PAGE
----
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Saturday, September 15, 2012

Sins of omission; unintentional sin

James 4:17 To him therefore who knows to do good, and doesn’t do it, to him it is sin.

Matthew 25:26 “But his lord answered him, ‘You wicked and slothful servant. You knew that I reap where I didn’t sow, and gather where I didn’t scatter. 27 You ought therefore to have deposited my money with the bankers, and at my coming I should have received back my own with interest. . . .

41 Then he will say also to those on the left hand, ‘Depart from me, you cursed, into the eternal fire which is prepared for the devil and his angels; 42 for I was hungry, and you didn’t give me food to eat; I was thirsty, and you gave me no drink; 43 I was a stranger, and you didn’t take me in; naked, and you didn’t clothe me; sick, and in prison, and you didn’t visit me.’
44 “Then they will also answer, saying, ‘Lord, when did we see you hungry, or thirsty, or a stranger, or naked, or sick, or in prison, and didn’t help you?’
45 “Then he will answer them, saying, ‘Most certainly I tell you, because you didn’t do it to one of the least of these, you didn’t do it to me.’
(World English Bible, public domain)

We often think of sin as something bad that we do. Indeed, we shouldn't do bad things on purpose. But the Bible goes further than that. It indicates that, first, sins may be something we think, even though we don't do them (Matthew 5:21-30). Second, it indicates that there are sins of omission -- things we know that we should do, but don't do. The three passages quoted above are part of the evidence for that. Matthew 25 is not exactly factual -- Jesus was using imagination to make a point -- but there seems no good reason to doubt that He was condemning sins of omission.

The Catholic church has official doctrine on sins of omission, which is "a failure to do something one can and ought to do. . ."

As I understand it, to the New Testament writers, and to Christ, sin must be deliberate, on purpose. However, the Old Testament makes provision for unintentional sin. (see Numbers 15:27-30) Sin, again as I understand it, in the Old Testament included a large number of possible transgressions against the ceremonial law -- not making prescribed sacrifices, eating the wrong kinds of food, or food prepared in the wrong way, and other possibilities. If I tell someone that the drugstore is South, when it is North, because I think it's South, that's not a sin. It's a mistake. If given the opportunity, I might correct this with the person I told, and I may be sorry for inconvenience, but I don't need to repent and ask forgiveness. But if I live under Old Testament Law, and was supposed to avoid a certain kind of food, but didn't know it, I've still broken the law, and, if I discover my mistake, I need to offer a sacrifice as penance. Thank God that Christ paid the penalty for all kinds of sin, deliberate, commission, omission, or unintentional.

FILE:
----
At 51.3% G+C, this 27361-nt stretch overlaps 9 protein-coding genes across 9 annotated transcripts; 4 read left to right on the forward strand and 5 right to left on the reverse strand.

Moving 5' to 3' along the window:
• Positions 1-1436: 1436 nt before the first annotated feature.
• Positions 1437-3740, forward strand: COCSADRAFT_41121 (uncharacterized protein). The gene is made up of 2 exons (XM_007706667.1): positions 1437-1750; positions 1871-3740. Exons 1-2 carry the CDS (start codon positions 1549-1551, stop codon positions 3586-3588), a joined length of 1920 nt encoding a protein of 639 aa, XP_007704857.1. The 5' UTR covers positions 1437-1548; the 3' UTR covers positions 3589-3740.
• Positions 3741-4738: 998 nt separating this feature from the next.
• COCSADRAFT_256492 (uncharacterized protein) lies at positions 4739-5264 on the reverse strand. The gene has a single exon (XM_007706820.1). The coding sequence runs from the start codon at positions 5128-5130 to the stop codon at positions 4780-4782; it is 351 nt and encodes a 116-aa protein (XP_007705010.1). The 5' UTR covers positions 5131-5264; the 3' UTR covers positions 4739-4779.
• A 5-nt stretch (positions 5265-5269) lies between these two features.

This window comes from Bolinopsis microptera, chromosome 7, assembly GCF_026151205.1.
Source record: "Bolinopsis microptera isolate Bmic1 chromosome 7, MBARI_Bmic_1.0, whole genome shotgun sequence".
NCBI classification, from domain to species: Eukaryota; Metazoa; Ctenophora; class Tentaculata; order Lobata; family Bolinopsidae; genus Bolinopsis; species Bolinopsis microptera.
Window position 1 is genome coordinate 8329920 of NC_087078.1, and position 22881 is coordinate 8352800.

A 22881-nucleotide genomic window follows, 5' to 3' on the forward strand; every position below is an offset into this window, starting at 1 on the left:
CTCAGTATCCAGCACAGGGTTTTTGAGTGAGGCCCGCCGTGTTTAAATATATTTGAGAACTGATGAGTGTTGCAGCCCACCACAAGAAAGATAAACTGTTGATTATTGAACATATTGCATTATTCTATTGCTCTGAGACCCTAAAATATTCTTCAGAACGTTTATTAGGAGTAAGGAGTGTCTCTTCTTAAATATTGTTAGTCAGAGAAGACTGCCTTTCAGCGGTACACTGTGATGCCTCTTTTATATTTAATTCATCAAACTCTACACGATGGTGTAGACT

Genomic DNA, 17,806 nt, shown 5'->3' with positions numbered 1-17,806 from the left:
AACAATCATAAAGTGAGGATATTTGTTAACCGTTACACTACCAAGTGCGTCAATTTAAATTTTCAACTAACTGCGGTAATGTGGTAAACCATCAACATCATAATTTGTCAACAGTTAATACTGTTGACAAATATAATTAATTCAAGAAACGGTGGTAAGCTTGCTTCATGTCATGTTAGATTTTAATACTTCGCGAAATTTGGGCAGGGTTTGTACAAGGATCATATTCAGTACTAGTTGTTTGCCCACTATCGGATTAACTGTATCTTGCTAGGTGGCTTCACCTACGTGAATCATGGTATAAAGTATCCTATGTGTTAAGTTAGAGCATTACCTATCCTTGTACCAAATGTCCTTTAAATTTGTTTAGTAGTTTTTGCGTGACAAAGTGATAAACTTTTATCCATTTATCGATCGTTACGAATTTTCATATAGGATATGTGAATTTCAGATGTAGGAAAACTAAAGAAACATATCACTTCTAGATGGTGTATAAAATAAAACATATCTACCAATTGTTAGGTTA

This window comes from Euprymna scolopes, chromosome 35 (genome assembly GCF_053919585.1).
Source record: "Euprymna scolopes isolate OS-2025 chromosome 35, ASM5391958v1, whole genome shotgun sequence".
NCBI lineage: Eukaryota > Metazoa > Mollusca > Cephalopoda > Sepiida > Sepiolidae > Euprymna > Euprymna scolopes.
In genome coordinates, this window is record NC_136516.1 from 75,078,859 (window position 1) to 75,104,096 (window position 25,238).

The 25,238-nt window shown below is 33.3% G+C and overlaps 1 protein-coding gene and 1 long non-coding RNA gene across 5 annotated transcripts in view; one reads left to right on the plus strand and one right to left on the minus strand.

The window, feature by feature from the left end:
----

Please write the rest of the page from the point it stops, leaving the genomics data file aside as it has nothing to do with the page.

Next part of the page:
Thanks for reading. If you know of good to do, and can do it, do it.

5 comments:

atlibertytosay said...

This is very interesting …

Kind of goes along with the greatest injustice isn't injustice itself, it's watching it happen and doing nothing.

FancyHorse said...

Thank God that Christ paid the penalty for all kinds of sin, deliberate, commission, omission, or unintentional.

Amen!!!

Martin LaBar said...

Yes, atlibertytosay, that would be a sin of omission.

Yes, Fancyhorse, thank God!

Weekend Fisher said...

Fwiw, the Bible makes a consistent distinction between sins of ignorance and deliberate sins. The Old Testament had that distinction as part of the Law (Numbers 15:22-30). Some New Testament texts that seem to look back to that precedent are, "Father, forgive them, for they know not what they do" (Luke 23:34), and "I acted in ignorance and unbelief" (1 Timothy 1:13), plus a few others like Acts 3:17 (Peter, speaking to his contemporaries who were in some ways responsible for Jesus' death) or Acts 17:30 (Paul, speaking of pagans who had no knowledge of true religion).

Interestingly, the net effect of the "ignorance" clause in Moses' law is to make the sin something that can be atoned by a sacrifice. (And genuine repentance, according to some Jewish writers, was believed to transform the penalty for a willful sin into something that could be atoned for by a sacrifice, also.)

God is good.

Take care & God bless
Anne / WF

Martin LaBar said...

Thanks, Weekend Fisher.

You are right, and I hadn't explored the matter as thoroughly as I should have.